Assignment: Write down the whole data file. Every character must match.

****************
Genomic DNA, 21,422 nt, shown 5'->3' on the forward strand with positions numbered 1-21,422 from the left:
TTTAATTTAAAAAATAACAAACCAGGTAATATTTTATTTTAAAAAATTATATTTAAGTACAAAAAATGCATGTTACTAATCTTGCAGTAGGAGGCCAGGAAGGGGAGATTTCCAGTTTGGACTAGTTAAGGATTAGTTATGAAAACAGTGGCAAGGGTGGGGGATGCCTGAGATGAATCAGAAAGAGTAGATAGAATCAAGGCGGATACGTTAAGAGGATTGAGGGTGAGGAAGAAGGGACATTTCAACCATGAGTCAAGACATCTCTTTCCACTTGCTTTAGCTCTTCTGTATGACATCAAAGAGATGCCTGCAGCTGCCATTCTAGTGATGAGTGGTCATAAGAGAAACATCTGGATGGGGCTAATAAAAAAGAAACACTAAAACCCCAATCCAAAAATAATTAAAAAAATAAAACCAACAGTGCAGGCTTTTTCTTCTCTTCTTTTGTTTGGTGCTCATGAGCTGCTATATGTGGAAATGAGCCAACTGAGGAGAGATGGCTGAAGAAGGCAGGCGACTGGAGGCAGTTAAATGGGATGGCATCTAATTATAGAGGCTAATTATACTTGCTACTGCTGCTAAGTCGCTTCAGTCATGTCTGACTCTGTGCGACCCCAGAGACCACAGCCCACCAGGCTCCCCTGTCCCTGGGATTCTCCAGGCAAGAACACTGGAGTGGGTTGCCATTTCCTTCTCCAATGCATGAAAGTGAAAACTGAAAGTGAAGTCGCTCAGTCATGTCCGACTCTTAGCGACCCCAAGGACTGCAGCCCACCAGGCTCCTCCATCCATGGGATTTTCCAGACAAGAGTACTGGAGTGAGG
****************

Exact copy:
Genomic DNA, 21,422 nt, shown 5'->3' on the forward strand with positions numbered 1-21,422 from the left:
TTTAATTTAAAAAATAACAAACCAGGTAATATTTTATTTTAAAAAATTATATTTAAGTACAAAAAATGCATGTTACTAATCTTGCAGTAGGAGGCCAGGAAGGGGAGATTTCCAGTTTGGACTAGTTAAGGATTAGTTATGAAAACAGTGGCAAGGGTGGGGGATGCCTGAGATGAATCAGAAAGAGTAGATAGAATCAAGGCGGATACGTTAAGAGGATTGAGGGTGAGGAAGAAGGGACATTTCAACCATGAGTCAAGACATCTCTTTCCACTTGCTTTAGCTCTTCTGTATGACATCAAAGAGATGCCTGCAGCTGCCATTCTAGTGATGAGTGGTCATAAGAGAAACATCTGGATGGGGCTAATAAAAAAGAAACACTAAAACCCCAATCCAAAAATAATTAAAAAAATAAAACCAACAGTGCAGGCTTTTTCTTCTCTTCTTTTGTTTGGTGCTCATGAGCTGCTATATGTGGAAATGAGCCAACTGAGGAGAGATGGCTGAAGAAGGCAGGCGACTGGAGGCAGTTAAATGGGATGGCATCTAATTATAGAGGCTAATTATACTTGCTACTGCTGCTAAGTCGCTTCAGTCATGTCTGACTCTGTGCGACCCCAGAGACCACAGCCCACCAGGCTCCCCTGTCCCTGGGATTCTCCAGGCAAGAACACTGGAGTGGGTTGCCATTTCCTTCTCCAATGCATGAAAGTGAAAACTGAAAGTGAAGTCGCTCAGTCATGTCCGACTCTTAGCGACCCCAAGGACTGCAGCCCACCAGGCTCCTCCATCCATGGGATTTTCCAGACAAGAGTACTGGAGTGAGG